An interesting passage:
Moreover, I added that a syllogistic conclusion in the due order of three propositions should be arranged, but that it should be content with an abridgment to two terms, following none of the Aristotelian figures; being of such sort that in every proposition the major extreme should perform the office of the predicate, and the minor should be the subject, and be bound by its laws. In the first proposition the predicate should cling to the subject, not in the manner of true inherence, but simply by the way of external connection, as with a term predicated from a term. In the minor proposition the major term should be joined to the minor more closely by the reciprocal pressure of the kisses of relation. But in the conclusion there should be celebrated, in the truer bond of closest inherence, the fleshly connection of subject and predicate. It was also part of my plan that the terms in the conclusion of love should not, by any pernicious and retrograding conversion, following the laws of predication by analogy, change their places and stations. And to the end that no false consequent, born from terms like and equal, should be able to hinder the work of Venus, I distinguished the terms with special marks, that she might plainly recognize with familiar insight and easy perception what term, from the law of their nature, the more humble step of the subject demands, and what the loftier summit of the predicate; for so, if a conclusion should inconsequently have its terms out of right relation, there should not still arise complete deformity and continual folly.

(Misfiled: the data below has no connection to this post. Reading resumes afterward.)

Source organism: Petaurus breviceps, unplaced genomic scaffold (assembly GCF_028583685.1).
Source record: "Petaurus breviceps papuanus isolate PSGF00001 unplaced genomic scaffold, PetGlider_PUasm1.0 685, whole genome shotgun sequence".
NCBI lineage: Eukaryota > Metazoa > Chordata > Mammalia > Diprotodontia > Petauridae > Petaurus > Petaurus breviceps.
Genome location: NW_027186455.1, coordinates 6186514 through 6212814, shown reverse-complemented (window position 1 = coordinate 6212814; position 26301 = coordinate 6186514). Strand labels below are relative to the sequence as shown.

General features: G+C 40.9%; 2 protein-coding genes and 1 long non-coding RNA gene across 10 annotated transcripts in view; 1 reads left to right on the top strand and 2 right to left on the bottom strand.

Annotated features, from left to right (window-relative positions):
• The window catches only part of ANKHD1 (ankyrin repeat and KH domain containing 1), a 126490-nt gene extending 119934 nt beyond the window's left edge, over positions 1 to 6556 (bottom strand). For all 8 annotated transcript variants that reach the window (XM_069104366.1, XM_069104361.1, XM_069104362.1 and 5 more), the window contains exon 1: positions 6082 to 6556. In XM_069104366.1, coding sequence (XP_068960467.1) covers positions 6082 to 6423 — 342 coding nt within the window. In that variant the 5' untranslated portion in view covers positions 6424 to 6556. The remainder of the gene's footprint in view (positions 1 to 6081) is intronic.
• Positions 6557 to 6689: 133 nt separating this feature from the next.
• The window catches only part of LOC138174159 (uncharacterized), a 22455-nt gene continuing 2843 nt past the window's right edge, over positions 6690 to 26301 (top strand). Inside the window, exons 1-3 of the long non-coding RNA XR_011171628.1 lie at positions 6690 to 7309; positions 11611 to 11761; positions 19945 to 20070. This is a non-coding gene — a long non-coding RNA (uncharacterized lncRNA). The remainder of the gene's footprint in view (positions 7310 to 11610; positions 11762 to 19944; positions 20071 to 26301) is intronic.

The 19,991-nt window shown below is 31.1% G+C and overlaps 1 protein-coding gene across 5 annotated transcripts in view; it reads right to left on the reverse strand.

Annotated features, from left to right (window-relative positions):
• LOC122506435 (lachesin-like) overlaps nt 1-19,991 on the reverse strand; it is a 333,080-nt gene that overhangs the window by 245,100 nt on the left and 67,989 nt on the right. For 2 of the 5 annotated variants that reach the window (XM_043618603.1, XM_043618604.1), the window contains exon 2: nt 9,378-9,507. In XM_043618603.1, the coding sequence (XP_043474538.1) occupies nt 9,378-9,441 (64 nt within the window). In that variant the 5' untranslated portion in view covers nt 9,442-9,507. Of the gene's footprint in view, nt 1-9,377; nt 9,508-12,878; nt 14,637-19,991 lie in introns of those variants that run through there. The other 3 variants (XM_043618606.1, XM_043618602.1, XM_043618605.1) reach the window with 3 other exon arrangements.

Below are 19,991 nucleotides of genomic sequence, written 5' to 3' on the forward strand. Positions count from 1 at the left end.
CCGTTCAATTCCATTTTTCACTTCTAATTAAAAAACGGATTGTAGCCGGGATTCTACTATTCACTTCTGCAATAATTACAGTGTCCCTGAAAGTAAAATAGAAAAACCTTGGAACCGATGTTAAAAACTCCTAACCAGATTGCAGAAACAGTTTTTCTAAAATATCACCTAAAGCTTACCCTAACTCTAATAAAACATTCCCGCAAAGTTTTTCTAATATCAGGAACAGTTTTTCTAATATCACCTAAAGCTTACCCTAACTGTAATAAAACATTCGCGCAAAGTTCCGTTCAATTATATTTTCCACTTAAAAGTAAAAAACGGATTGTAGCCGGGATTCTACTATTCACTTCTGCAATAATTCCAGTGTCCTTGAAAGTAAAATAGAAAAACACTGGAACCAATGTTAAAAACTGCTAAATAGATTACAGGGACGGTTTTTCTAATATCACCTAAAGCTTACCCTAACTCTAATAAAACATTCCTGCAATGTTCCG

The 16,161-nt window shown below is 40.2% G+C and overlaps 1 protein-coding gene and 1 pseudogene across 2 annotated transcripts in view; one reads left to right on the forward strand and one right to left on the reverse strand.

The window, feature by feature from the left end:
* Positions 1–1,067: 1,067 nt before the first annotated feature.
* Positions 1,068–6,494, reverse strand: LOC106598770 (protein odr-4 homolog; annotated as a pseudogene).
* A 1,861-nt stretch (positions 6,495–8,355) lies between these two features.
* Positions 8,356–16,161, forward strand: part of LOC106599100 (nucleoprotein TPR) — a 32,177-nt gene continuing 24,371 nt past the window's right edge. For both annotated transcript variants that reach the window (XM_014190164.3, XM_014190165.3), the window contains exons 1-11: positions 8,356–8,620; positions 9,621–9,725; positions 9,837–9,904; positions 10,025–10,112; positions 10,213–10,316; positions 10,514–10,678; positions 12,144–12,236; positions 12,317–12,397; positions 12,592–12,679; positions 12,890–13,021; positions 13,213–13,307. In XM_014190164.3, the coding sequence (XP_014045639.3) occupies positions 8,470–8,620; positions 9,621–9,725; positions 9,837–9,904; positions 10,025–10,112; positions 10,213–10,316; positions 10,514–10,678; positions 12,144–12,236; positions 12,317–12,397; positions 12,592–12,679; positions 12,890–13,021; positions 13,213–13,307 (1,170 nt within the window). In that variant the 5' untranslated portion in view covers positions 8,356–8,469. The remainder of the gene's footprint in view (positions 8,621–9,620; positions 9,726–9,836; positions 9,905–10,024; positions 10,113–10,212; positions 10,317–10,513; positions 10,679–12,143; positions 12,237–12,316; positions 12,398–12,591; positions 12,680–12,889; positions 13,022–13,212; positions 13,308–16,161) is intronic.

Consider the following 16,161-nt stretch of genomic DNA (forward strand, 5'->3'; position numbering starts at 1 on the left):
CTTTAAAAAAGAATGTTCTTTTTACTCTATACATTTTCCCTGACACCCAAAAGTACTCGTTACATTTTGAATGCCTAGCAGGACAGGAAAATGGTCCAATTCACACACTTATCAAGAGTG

Alanus ab Insulis (Alain de Lille), The Complaint of Nature. You have to love the idea of a proposition joining the terms together with "the reciprocal pressure of the kisses of relation". Alanus is quite right that this is not like any Aristotelian figure you'd ever see: the terms remain the same (i.e., the minor term is the subject of every proposition and the major term the predicate of every proposition, so that there is no middle term), and merely change their connection:
P is linked to S by external connection [major proposition]
P is linked to S by reciprocal kisses [minor proposition]
P is linked to S by fleshly connection [conclusion]
The end of the passage is a bit on the obscure side, but it's clear enough that the minor term is supposed to be female and the major term is supposed to be male; and that Nature has given the terms distinctive marks (i.e., sexual characteristics) to make sure that there are no propositions with two minor terms or two major terms: Alanus thinks of homosexual sex as a sexual sophism.